World Library  
Flag as Inappropriate
Email this Article

High Desert (California)

Article Id: WHEBN0010977883
Reproduction Date:

Title: High Desert (California)  
Author: World Heritage Encyclopedia
Language: English
Subject: Southern California, San Bernardino County, California, WikiProject California/Inland Empire task force/to do, Morongo Basin, Inland Empire (California)
Publisher: World Heritage Encyclopedia

High Desert (California)

A typical high desert valley in the Mojave Desert, Indian Wells Valley with Ridgecrest, California.

The High Desert is an unofficial and vaguely defined geographic area of southern California located to the northeast of the [3][4] The High Desert may be defined as the area bounded by the San Gabriel Mountains and the Tehachapi Mountains, and extending varyingly into the Mojave Desert's Basin and Range Province to the east, depending upon the many different viewpoints on what constitutes the High Desert. The term is used most commonly to refer to the Antelope Valley and Victor Valley areas, as well as the Edwards Air Force Base region to the north, but also may encompass other areas, such as the northern portions of Joshua Tree National Park and the Twentynine Palms area and Morongo Basin. The term "High Desert" serves to differentiate it from southern California's Low Desert, which would be defined mostly by the differences in latitude, elevation, climate and vegetation native to the region. Palm Springs, California, is considered "Low Desert", at 100 feet above sea level. In contrast, Landers, California, is considered "High Desert", at 3,100 feet above sea level.

The Mohave High Desert is famous for its sunsets; as well as its sunrises, as pictured here in Joshua Tree, California.


A biogeography-defined boundary would also include a southern portion of Inyo County north of San Bernardino and Kern Counties, as well as a northern portion of Riverside County south of San Bernardino County.

Depending on how the boundaries of the Mojave Desert and of the Colorado Desert region in the Sonoran Desert are defined, the High Desert either includes the entire California portion of the Mojave Desert (using a smaller geographic designation than the Mojave Desert ecoregion) or the northern portion of the California desert (using a larger geographic designation for the Mojave Desert that includes the ecotope area that is also a part of the Sonoran Desert).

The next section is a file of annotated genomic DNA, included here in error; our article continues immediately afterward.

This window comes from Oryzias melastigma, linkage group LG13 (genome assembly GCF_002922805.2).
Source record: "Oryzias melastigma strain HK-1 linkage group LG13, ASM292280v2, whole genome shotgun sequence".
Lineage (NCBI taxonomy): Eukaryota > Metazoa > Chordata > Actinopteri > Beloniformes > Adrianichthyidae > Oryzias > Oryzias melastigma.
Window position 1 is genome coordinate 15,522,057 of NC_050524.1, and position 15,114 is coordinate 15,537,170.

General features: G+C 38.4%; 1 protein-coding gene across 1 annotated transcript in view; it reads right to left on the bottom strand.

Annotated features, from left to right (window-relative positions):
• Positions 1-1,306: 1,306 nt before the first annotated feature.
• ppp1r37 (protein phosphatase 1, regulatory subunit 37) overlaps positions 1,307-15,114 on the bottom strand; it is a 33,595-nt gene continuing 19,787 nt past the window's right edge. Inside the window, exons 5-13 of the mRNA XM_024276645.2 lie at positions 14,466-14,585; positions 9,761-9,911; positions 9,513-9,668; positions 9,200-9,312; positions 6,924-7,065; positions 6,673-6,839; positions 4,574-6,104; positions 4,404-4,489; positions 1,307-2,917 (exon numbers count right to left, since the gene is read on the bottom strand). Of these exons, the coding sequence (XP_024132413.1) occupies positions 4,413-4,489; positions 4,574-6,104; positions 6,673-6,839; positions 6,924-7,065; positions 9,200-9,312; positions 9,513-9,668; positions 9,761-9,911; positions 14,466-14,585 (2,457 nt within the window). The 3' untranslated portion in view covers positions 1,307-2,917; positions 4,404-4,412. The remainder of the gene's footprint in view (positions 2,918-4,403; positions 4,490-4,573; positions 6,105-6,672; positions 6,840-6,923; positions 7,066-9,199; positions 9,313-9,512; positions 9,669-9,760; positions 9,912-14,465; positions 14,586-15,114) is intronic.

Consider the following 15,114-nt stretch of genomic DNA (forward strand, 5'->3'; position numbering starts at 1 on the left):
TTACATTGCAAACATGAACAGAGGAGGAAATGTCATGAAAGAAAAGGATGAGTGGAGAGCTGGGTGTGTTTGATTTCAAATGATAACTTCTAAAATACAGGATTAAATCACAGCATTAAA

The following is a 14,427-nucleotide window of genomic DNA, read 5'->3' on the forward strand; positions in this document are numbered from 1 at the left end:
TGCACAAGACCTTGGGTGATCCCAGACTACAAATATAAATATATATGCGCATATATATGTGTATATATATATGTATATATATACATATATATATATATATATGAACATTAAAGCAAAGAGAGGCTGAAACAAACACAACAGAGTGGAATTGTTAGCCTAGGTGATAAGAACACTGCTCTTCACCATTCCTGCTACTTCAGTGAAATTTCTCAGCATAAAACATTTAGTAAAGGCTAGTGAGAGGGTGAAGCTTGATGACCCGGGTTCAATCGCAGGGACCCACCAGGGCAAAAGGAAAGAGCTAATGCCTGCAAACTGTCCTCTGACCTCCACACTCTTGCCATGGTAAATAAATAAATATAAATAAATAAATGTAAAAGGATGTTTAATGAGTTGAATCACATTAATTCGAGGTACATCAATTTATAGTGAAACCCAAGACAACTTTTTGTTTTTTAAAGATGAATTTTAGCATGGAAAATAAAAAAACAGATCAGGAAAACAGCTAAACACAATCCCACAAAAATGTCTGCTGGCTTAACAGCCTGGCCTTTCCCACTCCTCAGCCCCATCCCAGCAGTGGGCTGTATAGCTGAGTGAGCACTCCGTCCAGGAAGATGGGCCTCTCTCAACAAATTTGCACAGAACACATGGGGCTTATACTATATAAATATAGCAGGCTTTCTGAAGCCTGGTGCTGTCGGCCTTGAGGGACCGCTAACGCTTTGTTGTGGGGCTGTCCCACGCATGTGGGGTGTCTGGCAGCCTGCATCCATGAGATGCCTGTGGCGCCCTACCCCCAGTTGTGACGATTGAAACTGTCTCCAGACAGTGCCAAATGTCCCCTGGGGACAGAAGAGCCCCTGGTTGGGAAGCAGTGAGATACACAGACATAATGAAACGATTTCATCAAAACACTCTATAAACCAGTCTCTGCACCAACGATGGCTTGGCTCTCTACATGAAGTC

The name of the region comes from its higher elevations and more northern latitude with associated climate and plant communities distinct from the Low Desert, which includes the Colorado Desert and the below sea level Salton Sea. The High Desert typically is windier than the Low Desert, and, in the winter, can be much colder.


The High Desert is often divided into the following regions:

  • The Los Angeles County portion, containing the Antelope Valley, part of the Palmdale-Lancaster Urbanized Area, and in the greater Los Angeles Metropolitan Area. This is the most populous area of the High Desert region, with close to 300,000 residents in the incorporated places alone.
Just after sunset Landers, California
  • The San Bernardino County portion, containing Victor Valley, which is part of the Inland Empire area of Southern California, along with the Antelope Valley and the Morongo Basin, where Yucca Valley and the Twentynine Palms Marine Base are located, are all considered to be part of the Greater Los Angeles Area. Other parts of the San Bernardino County portion include the northeastern reaches of the High Desert, where the Fort Irwin Military Reservation and the Searles Valley are located, and the far eastern edge of the state where places like Needles and Earp are located along the Colorado River. San Bernardino County's portion of the High Desert region contains the most land mass of the four involved counties, making up approximately 70% of the total county's area.